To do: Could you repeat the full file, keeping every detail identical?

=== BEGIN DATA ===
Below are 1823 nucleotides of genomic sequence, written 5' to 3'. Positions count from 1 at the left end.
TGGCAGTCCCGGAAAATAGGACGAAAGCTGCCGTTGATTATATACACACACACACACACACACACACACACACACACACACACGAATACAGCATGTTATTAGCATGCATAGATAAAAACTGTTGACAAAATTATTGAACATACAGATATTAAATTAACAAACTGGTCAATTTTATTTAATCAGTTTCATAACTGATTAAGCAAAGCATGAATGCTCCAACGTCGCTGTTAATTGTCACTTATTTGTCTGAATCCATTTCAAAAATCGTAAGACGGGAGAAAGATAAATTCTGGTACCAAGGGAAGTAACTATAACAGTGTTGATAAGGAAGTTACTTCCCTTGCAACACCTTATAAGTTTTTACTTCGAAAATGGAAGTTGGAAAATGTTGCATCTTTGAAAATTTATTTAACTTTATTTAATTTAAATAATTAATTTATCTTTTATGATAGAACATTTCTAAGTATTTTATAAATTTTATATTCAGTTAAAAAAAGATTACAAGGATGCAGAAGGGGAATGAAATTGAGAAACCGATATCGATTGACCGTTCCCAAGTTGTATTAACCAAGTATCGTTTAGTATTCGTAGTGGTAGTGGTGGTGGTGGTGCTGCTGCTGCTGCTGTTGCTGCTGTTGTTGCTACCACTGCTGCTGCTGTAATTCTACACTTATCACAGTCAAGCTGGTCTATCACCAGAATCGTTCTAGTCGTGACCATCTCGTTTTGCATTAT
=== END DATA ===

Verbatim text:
Below are 1823 nucleotides of genomic sequence, written 5' to 3'. Positions count from 1 at the left end.
TGGCAGTCCCGGAAAATAGGACGAAAGCTGCCGTTGATTATATACACACACACACACACACACACACACACACACACACACACGAATACAGCATGTTATTAGCATGCATAGATAAAAACTGTTGACAAAATTATTGAACATACAGATATTAAATTAACAAACTGGTCAATTTTATTTAATCAGTTTCATAACTGATTAAGCAAAGCATGAATGCTCCAACGTCGCTGTTAATTGTCACTTATTTGTCTGAATCCATTTCAAAAATCGTAAGACGGGAGAAAGATAAATTCTGGTACCAAGGGAAGTAACTATAACAGTGTTGATAAGGAAGTTACTTCCCTTGCAACACCTTATAAGTTTTTACTTCGAAAATGGAAGTTGGAAAATGTTGCATCTTTGAAAATTTATTTAACTTTATTTAATTTAAATAATTAATTTATCTTTTATGATAGAACATTTCTAAGTATTTTATAAATTTTATATTCAGTTAAAAAAAGATTACAAGGATGCAGAAGGGGAATGAAATTGAGAAACCGATATCGATTGACCGTTCCCAAGTTGTATTAACCAAGTATCGTTTAGTATTCGTAGTGGTAGTGGTGGTGGTGGTGCTGCTGCTGCTGCTGTTGCTGCTGTTGTTGCTACCACTGCTGCTGCTGTAATTCTACACTTATCACAGTCAAGCTGGTCTATCACCAGAATCGTTCTAGTCGTGACCATCTCGTTTTGCATTAT